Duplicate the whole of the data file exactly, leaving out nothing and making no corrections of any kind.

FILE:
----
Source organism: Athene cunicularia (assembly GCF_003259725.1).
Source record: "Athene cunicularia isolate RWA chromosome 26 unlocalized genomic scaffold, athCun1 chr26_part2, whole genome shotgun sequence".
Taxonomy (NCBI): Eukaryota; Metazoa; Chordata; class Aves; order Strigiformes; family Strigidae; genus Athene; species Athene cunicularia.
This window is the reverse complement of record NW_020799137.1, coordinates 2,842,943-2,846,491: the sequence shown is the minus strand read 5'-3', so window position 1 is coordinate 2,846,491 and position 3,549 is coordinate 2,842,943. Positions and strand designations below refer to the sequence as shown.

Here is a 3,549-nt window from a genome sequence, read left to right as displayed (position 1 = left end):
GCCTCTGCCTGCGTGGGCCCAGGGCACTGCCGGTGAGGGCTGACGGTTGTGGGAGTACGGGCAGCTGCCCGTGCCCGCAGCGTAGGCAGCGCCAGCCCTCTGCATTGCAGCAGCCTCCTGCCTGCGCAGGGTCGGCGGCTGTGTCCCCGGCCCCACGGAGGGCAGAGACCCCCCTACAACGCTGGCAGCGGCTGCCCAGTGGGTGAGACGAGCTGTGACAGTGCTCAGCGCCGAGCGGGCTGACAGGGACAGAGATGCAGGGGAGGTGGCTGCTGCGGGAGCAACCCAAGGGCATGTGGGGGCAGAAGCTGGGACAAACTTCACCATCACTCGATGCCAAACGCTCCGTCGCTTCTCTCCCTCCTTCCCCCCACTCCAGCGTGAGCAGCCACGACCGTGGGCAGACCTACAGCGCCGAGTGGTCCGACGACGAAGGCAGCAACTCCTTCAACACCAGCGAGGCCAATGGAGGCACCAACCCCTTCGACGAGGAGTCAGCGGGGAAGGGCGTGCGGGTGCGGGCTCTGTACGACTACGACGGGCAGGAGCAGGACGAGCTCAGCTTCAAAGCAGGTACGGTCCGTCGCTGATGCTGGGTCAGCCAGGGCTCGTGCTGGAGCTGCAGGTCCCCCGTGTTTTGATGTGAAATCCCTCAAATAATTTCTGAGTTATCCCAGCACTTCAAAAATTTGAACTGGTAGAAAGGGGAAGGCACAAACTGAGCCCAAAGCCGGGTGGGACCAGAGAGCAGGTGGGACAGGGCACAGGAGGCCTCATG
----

Source organism: Athene cunicularia (assembly GCF_003259725.1).
Source record: "Athene cunicularia isolate RWA chromosome 26 unlocalized genomic scaffold, athCun1 chr26_part2, whole genome shotgun sequence".
Taxonomy (NCBI): Eukaryota; Metazoa; Chordata; class Aves; order Strigiformes; family Strigidae; genus Athene; species Athene cunicularia.
This window is the reverse complement of record NW_020799137.1, coordinates 2,842,943-2,846,491: the sequence shown is the minus strand read 5'-3', so window position 1 is coordinate 2,846,491 and position 3,549 is coordinate 2,842,943. Positions and strand designations below refer to the sequence as shown.

Here is a 3,549-nt window from a genome sequence, read left to right as displayed (position 1 = left end):
GCCTCTGCCTGCGTGGGCCCAGGGCACTGCCGGTGAGGGCTGACGGTTGTGGGAGTACGGGCAGCTGCCCGTGCCCGCAGCGTAGGCAGCGCCAGCCCTCTGCATTGCAGCAGCCTCCTGCCTGCGCAGGGTCGGCGGCTGTGTCCCCGGCCCCACGGAGGGCAGAGACCCCCCTACAACGCTGGCAGCGGCTGCCCAGTGGGTGAGACGAGCTGTGACAGTGCTCAGCGCCGAGCGGGCTGACAGGGACAGAGATGCAGGGGAGGTGGCTGCTGCGGGAGCAACCCAAGGGCATGTGGGGGCAGAAGCTGGGACAAACTTCACCATCACTCGATGCCAAACGCTCCGTCGCTTCTCTCCCTCCTTCCCCCCACTCCAGCGTGAGCAGCCACGACCGTGGGCAGACCTACAGCGCCGAGTGGTCCGACGACGAAGGCAGCAACTCCTTCAACACCAGCGAGGCCAATGGAGGCACCAACCCCTTCGACGAGGAGTCAGCGGGGAAGGGCGTGCGGGTGCGGGCTCTGTACGACTACGACGGGCAGGAGCAGGACGAGCTCAGCTTCAAAGCAGGTACGGTCCGTCGCTGATGCTGGGTCAGCCAGGGCTCGTGCTGGAGCTGCAGGTCCCCCGTGTTTTGATGTGAAATCCCTCAAATAATTTCTGAGTTATCCCAGCACTTCAAAAATTTGAACTGGTAGAAAGGGGAAGGCACAAACTGAGCCCAAAGCCGGGTGGGACCAGAGAGCAGGTGGGACAGGGCACAGGAGGCCTCATG